Crimes Against Police – Deputy is Shot Dead in Baytown


Crimes against police are seldom far from the headlines in Texas after a tragedy last year and a move to make acts of violence against first responders hate crimes.

In April, another police officer lost his life when a Harris County deputy constable was gunned down in Baytown.

Police said Clint Greenwood’s killer later used the same gun to shoot himself dead and had a grudge against the officer.

Greenwood was killed on April 3 when he arrived at work at the Harris County courthouse annex in Baytown. He started work three months earlier as an assistant chief deputy for the Precinct 3 Constable’s Office. The officer worked for decades in the criminal justice system in Harris County.

person holding a gun

Crimes against police sparked legislation in Texas

Police linked the shooting to William Kenny, reported the Houston Chronicle. Kenny reportedly harbored a grudge against Greenwood and other officials after deputies responded to a call in five years ago. He had a legal permit for concealed carry in Texas and bought a 9mm Taurus in 2014.

He shot himself in the head soon after the killing of the officer. Ballistics tests used to compare the rounds used in the two shootings established a match.

Over the last year, we have seen the killings of police officers in Dallas, San Antonio, and Harris County, prompting moves for Blue Crimes Matter legislation.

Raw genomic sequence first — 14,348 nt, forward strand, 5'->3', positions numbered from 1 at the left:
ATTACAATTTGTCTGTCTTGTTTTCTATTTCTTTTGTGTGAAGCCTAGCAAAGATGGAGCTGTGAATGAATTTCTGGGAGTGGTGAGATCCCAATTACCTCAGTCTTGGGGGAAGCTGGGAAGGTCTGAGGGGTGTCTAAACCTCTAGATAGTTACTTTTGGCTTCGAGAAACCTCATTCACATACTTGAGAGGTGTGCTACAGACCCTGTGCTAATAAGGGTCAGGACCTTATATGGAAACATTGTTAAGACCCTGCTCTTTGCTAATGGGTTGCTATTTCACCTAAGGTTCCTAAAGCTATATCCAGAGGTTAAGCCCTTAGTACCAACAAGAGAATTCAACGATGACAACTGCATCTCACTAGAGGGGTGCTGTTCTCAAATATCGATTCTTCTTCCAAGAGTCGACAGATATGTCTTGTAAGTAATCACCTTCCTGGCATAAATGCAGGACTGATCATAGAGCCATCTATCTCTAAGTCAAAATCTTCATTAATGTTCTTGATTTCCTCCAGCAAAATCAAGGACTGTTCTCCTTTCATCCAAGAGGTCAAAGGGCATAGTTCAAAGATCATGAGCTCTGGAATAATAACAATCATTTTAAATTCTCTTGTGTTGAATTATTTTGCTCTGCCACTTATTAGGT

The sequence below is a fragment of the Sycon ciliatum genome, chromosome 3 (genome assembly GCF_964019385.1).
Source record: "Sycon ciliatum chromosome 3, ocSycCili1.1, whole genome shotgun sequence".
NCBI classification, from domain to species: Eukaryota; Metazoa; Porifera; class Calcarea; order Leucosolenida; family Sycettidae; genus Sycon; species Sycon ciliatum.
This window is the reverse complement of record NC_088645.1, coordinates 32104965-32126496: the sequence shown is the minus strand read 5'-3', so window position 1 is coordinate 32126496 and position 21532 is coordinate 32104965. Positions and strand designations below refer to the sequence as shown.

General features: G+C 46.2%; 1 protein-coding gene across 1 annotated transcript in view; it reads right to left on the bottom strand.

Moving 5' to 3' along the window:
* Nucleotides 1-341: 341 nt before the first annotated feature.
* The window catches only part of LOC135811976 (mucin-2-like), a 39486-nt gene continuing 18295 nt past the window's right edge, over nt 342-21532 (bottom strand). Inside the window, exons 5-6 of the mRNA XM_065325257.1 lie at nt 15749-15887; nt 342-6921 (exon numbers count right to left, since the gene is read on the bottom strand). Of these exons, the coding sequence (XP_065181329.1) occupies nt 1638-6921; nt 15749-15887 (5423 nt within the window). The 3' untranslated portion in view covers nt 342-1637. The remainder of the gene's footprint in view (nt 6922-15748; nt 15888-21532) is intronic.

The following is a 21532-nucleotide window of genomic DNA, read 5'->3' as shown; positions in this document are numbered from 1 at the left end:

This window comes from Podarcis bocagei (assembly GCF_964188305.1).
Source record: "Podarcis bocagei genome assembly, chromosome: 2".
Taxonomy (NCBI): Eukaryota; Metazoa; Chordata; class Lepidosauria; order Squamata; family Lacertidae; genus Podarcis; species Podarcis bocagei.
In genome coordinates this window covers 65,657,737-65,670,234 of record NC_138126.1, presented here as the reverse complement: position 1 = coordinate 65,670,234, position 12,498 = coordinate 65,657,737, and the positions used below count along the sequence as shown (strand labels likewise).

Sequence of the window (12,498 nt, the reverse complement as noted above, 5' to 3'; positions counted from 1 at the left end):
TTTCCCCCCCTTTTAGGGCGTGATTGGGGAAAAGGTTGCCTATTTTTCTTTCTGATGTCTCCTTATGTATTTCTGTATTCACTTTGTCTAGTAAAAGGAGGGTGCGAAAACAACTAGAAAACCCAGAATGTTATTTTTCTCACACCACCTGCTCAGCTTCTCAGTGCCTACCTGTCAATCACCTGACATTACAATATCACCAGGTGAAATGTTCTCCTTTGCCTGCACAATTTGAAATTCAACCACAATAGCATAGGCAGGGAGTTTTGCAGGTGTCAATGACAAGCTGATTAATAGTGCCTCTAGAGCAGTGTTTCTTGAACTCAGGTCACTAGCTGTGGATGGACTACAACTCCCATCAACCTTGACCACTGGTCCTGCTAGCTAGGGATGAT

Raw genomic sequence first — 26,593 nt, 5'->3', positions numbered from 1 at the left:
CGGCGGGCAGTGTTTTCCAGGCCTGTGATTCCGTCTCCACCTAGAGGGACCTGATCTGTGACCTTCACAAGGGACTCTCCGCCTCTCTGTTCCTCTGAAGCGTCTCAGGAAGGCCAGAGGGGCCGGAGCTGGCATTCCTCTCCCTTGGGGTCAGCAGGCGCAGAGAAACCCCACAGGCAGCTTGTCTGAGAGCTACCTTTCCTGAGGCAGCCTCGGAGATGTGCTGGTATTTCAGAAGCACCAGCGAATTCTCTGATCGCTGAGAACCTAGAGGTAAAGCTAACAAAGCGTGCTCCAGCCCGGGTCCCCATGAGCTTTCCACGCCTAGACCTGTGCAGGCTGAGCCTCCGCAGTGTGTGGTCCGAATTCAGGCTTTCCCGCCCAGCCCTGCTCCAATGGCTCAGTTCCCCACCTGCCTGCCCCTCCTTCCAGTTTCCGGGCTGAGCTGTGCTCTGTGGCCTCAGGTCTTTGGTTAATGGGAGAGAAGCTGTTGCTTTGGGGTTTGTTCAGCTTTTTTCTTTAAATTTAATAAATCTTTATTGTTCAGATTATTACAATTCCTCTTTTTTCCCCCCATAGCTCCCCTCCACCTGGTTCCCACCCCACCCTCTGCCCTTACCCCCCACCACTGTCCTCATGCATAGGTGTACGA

Crimes Against Police in Texas

In the wake of the slayings of five police officers by a sniper in Dallas last year during a Black Lives Matter rally, Texas Governor Greg Abbott called for the killing of Texas police officers to become a hate crime.

Legislation filed in Texas this year would make violent offenses that target any emergency responder a hate crime.

Blue Lives Matter legislation has been implemented in Louisiana. However, the use of heavy sentences for less serious crimes against police officers is controversial. In Louisiana, for example, resisting arrest can constitute a hate crime, reported the Washington Post.

In at least 37 states there are enhanced penalties for assaulting a police officer.

If you have been charged with an offense against a police officer or another first responder such as a paramedic or a firefighter, you may be facing a heavy sentence. Call Peek Law Group for a consultation at (512) 399-2311.

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